Artist Mike Buszuwski wanted to create “an inspirational place for kids to come and explore art.” Thus, Painting Fun Spot was born. He and his artistic staff equip artists of all ages with all the necessary supplies—nontoxic, USA-made plaster pieces, paints, sealants, and paintball guns—to create colorful sculptures in a relaxed, kid-friendly studio complete with booster seats and pint-sized aprons. Vibrant walls and an undersea mural inspire creativity during studio time, summer camps, and parties and help budding artists bestow blank plaster canvases with hand-painted masterpieces.
Painting Fun Spot also hosts painting fun art classes, during which instructor Tonya Warnke Buszuwski, a professional artist with works in collections throughout the U.S., instructs adults in the finer points of pigment placement. She leads students step by step through a selected canvas work, capturing the tranquility of an impressionistic Tuscan countryside, the bold hues of a cross, or a trio of tulips playing poker with a basset hound.
It's a good idea to arrive early at Movie Tavern, and not only if you hate missing the opening credits. Early birds can peruse the extensive menu of chef-crafted American cuisine, from kobe beef sliders to pizza and sandwiches. But even after the show begins, the snacks keep coming. Unobtrusive servers slip in during the show to deliver orders, and can be called on for more drinks or dessert with the push of a button. Guests can even sip margaritas or signature cocktails at the full bar before heading in to the theater. The family-friendly establishment also serves finger food for kiddies.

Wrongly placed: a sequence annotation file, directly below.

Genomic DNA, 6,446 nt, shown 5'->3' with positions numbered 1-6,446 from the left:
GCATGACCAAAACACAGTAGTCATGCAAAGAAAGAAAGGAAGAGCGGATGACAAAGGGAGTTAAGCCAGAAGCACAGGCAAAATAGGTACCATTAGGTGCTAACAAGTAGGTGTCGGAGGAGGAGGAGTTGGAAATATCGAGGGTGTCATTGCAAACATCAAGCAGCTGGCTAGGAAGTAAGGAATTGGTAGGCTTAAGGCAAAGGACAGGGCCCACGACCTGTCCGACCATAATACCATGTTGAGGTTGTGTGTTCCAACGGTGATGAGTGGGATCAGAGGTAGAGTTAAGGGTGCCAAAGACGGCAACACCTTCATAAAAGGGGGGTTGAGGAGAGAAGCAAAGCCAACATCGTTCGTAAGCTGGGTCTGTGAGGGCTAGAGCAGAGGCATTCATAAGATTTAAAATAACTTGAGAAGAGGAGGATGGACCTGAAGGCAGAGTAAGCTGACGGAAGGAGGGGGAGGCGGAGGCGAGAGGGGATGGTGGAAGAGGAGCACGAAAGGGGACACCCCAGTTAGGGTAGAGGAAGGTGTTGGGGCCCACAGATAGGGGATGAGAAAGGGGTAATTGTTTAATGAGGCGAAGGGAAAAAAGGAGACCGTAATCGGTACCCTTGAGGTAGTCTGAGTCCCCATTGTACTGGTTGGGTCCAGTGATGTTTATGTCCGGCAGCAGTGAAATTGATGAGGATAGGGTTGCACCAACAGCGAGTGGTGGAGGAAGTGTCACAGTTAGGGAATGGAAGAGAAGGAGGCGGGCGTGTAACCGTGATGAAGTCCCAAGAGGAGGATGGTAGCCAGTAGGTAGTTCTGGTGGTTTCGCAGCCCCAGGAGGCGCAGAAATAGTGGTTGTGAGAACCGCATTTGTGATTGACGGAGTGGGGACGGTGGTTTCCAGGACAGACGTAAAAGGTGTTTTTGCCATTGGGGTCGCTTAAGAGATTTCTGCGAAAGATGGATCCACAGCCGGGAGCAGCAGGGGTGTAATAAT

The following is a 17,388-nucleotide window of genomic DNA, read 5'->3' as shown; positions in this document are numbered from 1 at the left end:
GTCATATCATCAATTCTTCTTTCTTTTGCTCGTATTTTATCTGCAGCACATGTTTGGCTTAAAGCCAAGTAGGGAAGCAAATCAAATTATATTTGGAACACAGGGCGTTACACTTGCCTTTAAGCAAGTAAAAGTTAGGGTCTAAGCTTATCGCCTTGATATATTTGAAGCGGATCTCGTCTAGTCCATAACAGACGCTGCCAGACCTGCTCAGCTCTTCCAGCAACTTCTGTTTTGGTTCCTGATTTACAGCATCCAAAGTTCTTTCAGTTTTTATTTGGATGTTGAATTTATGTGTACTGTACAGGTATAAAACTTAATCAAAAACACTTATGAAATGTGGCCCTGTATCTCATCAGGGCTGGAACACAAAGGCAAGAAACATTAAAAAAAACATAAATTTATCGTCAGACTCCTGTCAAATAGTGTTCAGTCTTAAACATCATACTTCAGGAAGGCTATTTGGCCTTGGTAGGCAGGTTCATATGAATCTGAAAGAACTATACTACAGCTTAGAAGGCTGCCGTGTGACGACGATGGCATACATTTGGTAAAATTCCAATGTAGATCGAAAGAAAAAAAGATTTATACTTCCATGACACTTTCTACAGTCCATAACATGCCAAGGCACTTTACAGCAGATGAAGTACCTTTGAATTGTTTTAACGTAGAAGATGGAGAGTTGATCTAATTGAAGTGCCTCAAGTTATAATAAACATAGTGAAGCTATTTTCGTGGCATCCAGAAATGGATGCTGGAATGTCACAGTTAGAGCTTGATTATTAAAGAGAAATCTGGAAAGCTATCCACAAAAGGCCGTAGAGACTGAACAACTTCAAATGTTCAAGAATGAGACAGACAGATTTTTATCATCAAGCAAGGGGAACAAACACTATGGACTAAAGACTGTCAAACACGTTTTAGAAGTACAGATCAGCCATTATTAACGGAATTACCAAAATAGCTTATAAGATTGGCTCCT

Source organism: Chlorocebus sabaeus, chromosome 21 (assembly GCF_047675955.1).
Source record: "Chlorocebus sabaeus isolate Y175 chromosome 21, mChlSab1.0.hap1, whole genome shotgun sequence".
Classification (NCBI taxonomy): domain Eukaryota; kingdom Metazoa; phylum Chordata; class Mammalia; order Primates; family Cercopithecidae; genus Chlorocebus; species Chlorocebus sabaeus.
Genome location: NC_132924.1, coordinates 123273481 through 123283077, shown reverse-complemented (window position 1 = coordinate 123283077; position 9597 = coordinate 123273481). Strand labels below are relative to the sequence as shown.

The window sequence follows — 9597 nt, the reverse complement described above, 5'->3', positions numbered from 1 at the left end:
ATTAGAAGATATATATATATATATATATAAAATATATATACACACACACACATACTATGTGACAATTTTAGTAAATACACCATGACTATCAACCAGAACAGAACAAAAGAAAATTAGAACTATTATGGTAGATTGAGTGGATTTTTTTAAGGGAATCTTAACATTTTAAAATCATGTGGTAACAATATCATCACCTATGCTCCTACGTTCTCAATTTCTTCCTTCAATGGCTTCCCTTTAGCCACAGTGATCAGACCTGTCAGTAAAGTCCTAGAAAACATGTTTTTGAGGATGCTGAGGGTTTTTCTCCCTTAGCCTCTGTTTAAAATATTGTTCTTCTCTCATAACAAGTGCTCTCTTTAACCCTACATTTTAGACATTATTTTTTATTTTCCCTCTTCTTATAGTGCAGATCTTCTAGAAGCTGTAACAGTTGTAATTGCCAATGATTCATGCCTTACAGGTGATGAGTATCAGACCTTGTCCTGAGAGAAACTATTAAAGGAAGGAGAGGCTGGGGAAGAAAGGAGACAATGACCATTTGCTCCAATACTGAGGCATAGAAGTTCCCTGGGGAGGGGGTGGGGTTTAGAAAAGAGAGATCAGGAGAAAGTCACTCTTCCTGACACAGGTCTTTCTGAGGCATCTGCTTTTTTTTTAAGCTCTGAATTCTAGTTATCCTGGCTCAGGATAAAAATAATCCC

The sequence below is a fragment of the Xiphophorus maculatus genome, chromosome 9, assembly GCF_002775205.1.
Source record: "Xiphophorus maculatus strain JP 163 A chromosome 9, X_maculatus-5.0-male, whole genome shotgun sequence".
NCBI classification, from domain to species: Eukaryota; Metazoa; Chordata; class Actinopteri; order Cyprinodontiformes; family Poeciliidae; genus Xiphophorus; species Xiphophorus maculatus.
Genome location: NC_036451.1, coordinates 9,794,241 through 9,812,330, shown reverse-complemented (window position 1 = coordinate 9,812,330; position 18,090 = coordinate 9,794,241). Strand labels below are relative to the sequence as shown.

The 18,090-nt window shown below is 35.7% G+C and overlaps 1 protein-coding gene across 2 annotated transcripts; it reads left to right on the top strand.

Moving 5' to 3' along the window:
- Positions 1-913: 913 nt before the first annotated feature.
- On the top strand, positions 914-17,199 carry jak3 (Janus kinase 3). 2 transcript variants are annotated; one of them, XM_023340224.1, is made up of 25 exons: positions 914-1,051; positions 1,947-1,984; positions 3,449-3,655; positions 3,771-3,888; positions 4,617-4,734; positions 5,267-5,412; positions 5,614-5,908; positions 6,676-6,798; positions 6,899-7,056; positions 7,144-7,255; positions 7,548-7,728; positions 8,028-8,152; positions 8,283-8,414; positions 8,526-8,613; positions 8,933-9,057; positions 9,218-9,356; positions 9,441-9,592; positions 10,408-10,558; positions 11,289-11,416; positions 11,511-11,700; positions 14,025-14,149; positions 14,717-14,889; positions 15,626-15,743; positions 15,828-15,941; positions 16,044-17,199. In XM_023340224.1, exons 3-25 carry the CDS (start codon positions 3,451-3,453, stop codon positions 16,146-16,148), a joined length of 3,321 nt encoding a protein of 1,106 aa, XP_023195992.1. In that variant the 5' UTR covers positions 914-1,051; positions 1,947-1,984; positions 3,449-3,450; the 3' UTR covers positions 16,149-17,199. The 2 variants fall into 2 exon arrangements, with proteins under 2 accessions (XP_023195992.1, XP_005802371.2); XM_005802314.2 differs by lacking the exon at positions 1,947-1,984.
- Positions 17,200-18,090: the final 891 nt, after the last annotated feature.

As for the entertainment, audiences get to enjoy all-digital presentations of first-run films any day of the week, plus Retro Cinema every Wednesday morning at 11:30 a.m. as well as Tuesday and Thursday evenings at 7:30 p.m. Audiences also benefit from Movie Tavern's membership program. Anyone can sign up for free online to receive one free bag of popcorn, plus a free ticket every year on their birthday, special offers, movie news, and invites to screenings and other special events.
Stepping into the Roller Dome Skate Center is like traveling back in time to the 1950s. The two retro rinks on the north and south side of town are still run by original owner Marg Wall—now in her 90s—who is proud to say that the centers' gleaming floors and '50s decor still draw skaters of all ages. But some things have changed. Amid modern amenities including with air conditioning, advanced sound systems, and lighting, skaters can enjoy turns round the rinks during open-skating sessions and special events, such as birthday parties and family nights. The seasoned instructors teach newbies how to skate during group lessons, and in speed-skating sessions, skaters learn how to quickly race around the track, practicing avoiding banana peels left by gorillas in go-karts. Both centers also offer on-site pro shops, where guests can outfit their skates with colorful wheels and skate bags.